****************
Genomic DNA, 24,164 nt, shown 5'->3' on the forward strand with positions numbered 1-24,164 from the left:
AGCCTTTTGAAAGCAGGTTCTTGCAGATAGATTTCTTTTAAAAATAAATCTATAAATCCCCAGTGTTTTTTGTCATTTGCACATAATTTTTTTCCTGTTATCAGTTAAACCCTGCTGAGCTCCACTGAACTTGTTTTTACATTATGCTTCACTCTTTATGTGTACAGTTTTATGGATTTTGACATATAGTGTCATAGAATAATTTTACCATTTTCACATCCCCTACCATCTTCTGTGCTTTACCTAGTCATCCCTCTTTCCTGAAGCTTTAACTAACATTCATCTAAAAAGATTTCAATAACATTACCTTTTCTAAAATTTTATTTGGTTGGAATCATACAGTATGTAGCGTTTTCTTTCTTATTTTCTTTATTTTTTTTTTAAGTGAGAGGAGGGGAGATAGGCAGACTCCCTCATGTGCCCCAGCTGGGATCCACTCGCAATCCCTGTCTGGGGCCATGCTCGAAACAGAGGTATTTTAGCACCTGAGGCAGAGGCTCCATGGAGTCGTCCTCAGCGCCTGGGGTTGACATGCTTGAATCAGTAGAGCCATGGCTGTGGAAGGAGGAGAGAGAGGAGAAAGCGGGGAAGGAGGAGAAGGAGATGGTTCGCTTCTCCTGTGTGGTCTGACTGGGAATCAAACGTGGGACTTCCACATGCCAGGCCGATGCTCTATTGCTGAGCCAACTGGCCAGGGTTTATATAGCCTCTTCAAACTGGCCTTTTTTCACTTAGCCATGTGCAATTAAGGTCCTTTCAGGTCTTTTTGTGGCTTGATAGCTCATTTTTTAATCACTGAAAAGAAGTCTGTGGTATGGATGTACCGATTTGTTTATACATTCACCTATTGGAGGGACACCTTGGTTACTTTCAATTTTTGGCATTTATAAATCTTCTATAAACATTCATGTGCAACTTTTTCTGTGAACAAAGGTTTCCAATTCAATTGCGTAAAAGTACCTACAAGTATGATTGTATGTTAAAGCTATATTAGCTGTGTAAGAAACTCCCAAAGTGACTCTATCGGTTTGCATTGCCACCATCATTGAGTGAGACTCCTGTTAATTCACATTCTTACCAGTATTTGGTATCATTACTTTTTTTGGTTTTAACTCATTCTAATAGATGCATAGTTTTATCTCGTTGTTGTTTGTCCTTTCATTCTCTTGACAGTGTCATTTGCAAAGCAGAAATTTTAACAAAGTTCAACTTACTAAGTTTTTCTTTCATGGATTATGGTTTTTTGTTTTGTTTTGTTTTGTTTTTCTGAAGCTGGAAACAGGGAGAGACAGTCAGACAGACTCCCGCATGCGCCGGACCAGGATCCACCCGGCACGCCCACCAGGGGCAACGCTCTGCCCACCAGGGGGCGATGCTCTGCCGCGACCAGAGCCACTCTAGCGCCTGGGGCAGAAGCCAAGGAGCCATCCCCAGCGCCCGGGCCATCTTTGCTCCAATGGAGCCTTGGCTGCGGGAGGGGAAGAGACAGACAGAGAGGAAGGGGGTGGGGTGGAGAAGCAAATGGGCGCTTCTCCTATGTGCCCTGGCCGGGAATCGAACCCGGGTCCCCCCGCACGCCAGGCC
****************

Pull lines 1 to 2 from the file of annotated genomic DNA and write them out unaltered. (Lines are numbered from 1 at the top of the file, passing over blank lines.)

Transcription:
Genomic DNA, 24,164 nt, shown 5'->3' on the forward strand with positions numbered 1-24,164 from the left:
AGCCTTTTGAAAGCAGGTTCTTGCAGATAGATTTCTTTTAAAAATAAATCTATAAATCCCCAGTGTTTTTTGTCATTTGCACATAATTTTTTTCCTGTTATCAGTTAAACCCTGCTGAGCTCCACTGAACTTGTTTTTACATTATGCTTCACTCTTTATGTGTACAGTTTTATGGATTTTGACATATAGTGTCATAGAATAATTTTACCATTTTCACATCCCCTACCATCTTCTGTGCTTTACCTAGTCATCCCTCTTTCCTGAAGCTTTAACTAACATTCATCTAAAAAGATTTCAATAACATTACCTTTTCTAAAATTTTATTTGGTTGGAATCATACAGTATGTAGCGTTTTCTTTCTTATTTTCTTTATTTTTTTTTTAAGTGAGAGGAGGGGAGATAGGCAGACTCCCTCATGTGCCCCAGCTGGGATCCACTCGCAATCCCTGTCTGGGGCCATGCTCGAAACAGAGGTATTTTAGCACCTGAGGCAGAGGCTCCATGGAGTCGTCCTCAGCGCCTGGGGTTGACATGCTTGAATCAGTAGAGCCATGGCTGTGGAAGGAGGAGAGAGAGGAGAAAGCGGGGAAGGAGGAGAAGGAGATGGTTCGCTTCTCCTGTGTGGTCTGACTGGGAATCAAACGTGGGACTTCCACATGCCAGGCCGATGCTCTATTGCTGAGCCAACTGGCCAGGGTTTATATAGCCTCTTCAAACTGGCCTTTTTTCACTTAGCCATGTGCAATTAAGGTCCTTTCAGGTCTTTTTGTGGCTTGATAGCTCATTTTTTAATCACTGAAAAGAAGTCTGTGGTATGGATGTACCGATTTGTTTATACATTCACCTATTGGAGGGACACCTTGGTTACTTTCAATTTTTGGCATTTATAAATCTTCTATAAACATTCATGTGCAACTTTTTCTGTGAACAAAGGTTTCCAATTCAATTGCGTAAAAGTACCTACAAGTATGATTGTATGTTAAAGCTATATTAGCTGTGTAAGAAACTCCCAAAGTGACTCTATCGGTTTGCATTGCCACCATCATTGAGTGAGACTCCTGTTAATTCACATTCTTACCAGTATTTGGTATCATTACTTTTTTTGGTTTTAACTCATTCTAATAGATGCATAGTTTTATCTCGTTGTTGTTTGTCCTTTCATTCTCTTGACAGTGTCATTTGCAAAGCAGAAATTTTAACAAAGTTCAACTTACTAAGTTTTTCTTTCATGGATTATGGTTTTTTGTTTTGTTTTGTTTTGTTTTTCTGAAGCTGGAAACAGGGAGAGACAGTCAGACAGACTCCCGCATGCGCCGGACCAGGATCCACCCGGCACGCCCACCAGGGGCAACGCTCTGCCCACCAGGGGGCGATGCTCTGCCGCGACCAGAGCCACTCTAGCGCCTGGGGCAGAAGCCAAGGAGCCATCCCCAGCGCCCGGGCCATCTTTGCTCCAATGGAGCCTTGGCTGCGGGAGGGGAAGAGACAGACAGAGAGGAAGGGGGTGGGGTGGAGAAGCAAATGGGCGCTTCTCCTATGTGCCCTGGCCGGGAATCGAACCCGGGTCCCCCCGCACGCCAGGCC